Fall to-do’s in Atchison

By Mary Elsen, The Circuit.

For a town consisting of roughly 10,000 people, Atchison has made a name for itself.

Atchison, a place imprinted with the tracks of its historic railroad years, was established in 1855. It boasts of many historic sites, including Amelia Earhart’s birthplace and the Forest of Friendship. However, it also has lain claim to the title, “The most haunted town in Kansas.”

The nickname, “the most haunted town in Kansas,” came from the book “Haunted Kansas” by Lisa Hefner Heitz, said Jacque Pregont, President of the Atchison Chamber of Commerce.

“If you’re in the tourism business and someone coins a phrase like that for you, you use it, so we have used it ever since,” Pregont said. “I will tell you that I don’t know how haunted we are, but virtually every television show has been here.”

According to Pregont, the Chamber of Commerce works to represent businesses in the community and increase tourism. There are events throughout the year that draw visitors to Atchison, but fall is different because of how much is going on.

“Essentially, it’s nine weekends that we have haunted tours as well as activities going on, so we run a fall marathon,” Pregont said.

Maria Miller, the tourism director for the Chamber of Commerce, shared her take on promoting Atchison during the fall season.

“For a community of our size, I think the history and what we have to offer is incredible,” Miller said.

“We aim to focus primarily on the haunted history component,” Miller said. “When we talk about Atchison, we talk about history, mystery and entertainment.

Miller gave the example of how the cemetery tours heavily incorporate the history behind the gravesites, rather than focusing on ghost stories.

Miller went on to point out the interwoven stories of “history and mystery” surrounding Amelia Earhart’s death and whether Abraham Lincoln, who spoke in Atchison, predicted his own death.  The trolley and coach tours and walking tours aren’t simply settings for scary stories, they delve into the history behind things including architecture, the traditions and cultures at the turn of the century and the home museums.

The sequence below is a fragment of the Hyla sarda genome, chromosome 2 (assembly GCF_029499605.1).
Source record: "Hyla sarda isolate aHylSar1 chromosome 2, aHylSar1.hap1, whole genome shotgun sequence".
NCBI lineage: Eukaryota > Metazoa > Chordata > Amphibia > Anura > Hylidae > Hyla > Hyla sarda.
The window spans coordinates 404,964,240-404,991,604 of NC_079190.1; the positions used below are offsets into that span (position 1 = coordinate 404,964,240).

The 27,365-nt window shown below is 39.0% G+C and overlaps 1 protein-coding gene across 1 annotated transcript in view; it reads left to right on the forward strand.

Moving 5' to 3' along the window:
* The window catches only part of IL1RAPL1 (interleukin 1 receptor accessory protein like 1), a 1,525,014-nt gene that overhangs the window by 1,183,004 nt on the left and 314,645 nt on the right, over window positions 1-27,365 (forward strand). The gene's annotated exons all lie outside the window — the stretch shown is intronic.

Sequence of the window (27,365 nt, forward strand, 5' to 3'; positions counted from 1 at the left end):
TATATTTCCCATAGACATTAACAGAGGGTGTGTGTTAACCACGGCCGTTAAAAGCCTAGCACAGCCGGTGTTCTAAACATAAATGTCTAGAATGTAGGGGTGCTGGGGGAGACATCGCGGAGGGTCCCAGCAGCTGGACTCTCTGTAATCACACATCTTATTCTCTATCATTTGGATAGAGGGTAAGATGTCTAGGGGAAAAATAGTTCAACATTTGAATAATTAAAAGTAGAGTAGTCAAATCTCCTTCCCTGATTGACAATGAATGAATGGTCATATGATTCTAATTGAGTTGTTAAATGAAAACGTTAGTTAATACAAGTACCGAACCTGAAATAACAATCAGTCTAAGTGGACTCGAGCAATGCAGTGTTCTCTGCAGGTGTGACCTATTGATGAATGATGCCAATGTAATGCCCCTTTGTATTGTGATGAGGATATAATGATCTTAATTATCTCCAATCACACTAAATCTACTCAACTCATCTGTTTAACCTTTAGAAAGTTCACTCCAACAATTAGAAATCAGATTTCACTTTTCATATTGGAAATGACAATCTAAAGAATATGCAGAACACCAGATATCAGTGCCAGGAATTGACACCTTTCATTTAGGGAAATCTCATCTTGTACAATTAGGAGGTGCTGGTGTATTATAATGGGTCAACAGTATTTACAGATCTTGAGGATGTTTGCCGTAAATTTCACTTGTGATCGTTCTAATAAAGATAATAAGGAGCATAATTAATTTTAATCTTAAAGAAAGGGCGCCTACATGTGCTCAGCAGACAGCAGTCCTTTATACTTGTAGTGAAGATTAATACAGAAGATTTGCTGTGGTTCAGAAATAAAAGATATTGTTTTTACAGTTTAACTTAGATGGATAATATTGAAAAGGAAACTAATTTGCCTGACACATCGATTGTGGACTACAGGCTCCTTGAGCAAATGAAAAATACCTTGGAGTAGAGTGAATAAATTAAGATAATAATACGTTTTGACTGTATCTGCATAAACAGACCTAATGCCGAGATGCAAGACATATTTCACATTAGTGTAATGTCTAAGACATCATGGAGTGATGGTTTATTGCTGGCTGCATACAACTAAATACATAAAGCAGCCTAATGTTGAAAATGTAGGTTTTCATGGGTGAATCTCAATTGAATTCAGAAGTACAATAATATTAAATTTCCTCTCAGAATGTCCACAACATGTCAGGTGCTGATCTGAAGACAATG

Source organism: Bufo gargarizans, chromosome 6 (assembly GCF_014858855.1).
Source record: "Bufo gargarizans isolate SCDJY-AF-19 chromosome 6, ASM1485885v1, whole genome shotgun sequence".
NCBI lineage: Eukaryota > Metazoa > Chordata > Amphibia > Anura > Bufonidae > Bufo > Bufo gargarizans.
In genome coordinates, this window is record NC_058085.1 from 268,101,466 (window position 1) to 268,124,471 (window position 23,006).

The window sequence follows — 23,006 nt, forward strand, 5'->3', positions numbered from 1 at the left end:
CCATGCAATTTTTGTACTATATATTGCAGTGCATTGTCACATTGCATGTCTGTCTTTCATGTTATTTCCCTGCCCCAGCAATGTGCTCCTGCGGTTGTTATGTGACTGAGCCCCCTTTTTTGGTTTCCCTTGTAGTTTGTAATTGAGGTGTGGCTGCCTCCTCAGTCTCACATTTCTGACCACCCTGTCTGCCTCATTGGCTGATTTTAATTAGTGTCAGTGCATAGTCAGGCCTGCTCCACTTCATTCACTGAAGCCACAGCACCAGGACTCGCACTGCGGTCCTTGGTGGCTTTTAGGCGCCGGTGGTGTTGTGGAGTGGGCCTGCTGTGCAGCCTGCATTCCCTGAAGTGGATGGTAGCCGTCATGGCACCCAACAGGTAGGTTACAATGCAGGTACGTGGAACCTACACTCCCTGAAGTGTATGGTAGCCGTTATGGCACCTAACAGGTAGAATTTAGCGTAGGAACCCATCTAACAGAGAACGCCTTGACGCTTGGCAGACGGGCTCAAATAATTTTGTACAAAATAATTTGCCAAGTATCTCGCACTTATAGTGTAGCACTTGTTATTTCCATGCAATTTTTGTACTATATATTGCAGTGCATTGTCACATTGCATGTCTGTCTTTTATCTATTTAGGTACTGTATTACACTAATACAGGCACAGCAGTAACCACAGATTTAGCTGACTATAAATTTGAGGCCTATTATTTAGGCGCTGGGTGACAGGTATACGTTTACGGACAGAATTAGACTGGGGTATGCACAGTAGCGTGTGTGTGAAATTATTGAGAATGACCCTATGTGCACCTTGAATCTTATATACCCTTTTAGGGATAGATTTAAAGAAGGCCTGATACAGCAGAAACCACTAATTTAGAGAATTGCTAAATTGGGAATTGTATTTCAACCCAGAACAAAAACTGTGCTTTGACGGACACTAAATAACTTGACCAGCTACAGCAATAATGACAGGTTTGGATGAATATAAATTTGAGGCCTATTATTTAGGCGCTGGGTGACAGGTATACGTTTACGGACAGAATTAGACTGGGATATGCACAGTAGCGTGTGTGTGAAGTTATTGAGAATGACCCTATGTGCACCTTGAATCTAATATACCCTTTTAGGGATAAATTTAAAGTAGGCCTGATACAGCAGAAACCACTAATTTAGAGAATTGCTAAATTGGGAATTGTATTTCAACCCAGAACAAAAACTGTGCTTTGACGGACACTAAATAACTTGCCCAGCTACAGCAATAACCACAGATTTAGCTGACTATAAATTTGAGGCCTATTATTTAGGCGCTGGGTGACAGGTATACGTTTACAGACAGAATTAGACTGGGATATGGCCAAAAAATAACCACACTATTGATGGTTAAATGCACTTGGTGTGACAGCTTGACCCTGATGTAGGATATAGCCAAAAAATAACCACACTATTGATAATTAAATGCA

A big haunted attraction in Atchison is The Sallie House, which has been featured in documentaries, television shows and other writings. It’s said to be home to the ghost of a 6-year-old girl who died during a surgery. Due to the urgency of the operation, the doctor began the procedure before Sallie was knocked-out; she died screaming.

“We average about 300 people a weekend in September and October who just go through the house on a self-guided tour,” Miller said.

The Sallie House is a major attraction that offers overnight stays and paranormal investigations, both of which are sold out for this season.

Senior Olivia Hoopes, art major, has lived in Atchison since she was 13-years-old. She’s not a huge fan of the haunted aspect of Atchison, but she enjoys other events in town throughout the year.

“I think there’s a lot of better things that we could be known for than the most haunted town in Kansas,” Hoopes said. “I am not a fan of Atchison promoting itself as the ‘Most haunted town in Kansas,’ because I think we, as a town, are better than that. We have much more tangible things to offer than a freaky, supernatural experience.”

Instead of taking part in haunted events, Hoopes is more drawn to community events including Oktoberfest, theater events and the open-air art event.

Whether folks are interested in getting a scare, learning history or making family memories, Miller says fall in Atchison has “a little bit of something for everybody.”

She loves meeting people from around the world and hearing the story of what brought them to town.  Sometimes it’s something as simple as their last name or a distant relation to Amelia Earhart.

The list of year-round events in town is extensive.

“For a community of our size, the amount of events we have is really remarkable,” Miller said.

For a full list of events, look on visitatchison.com.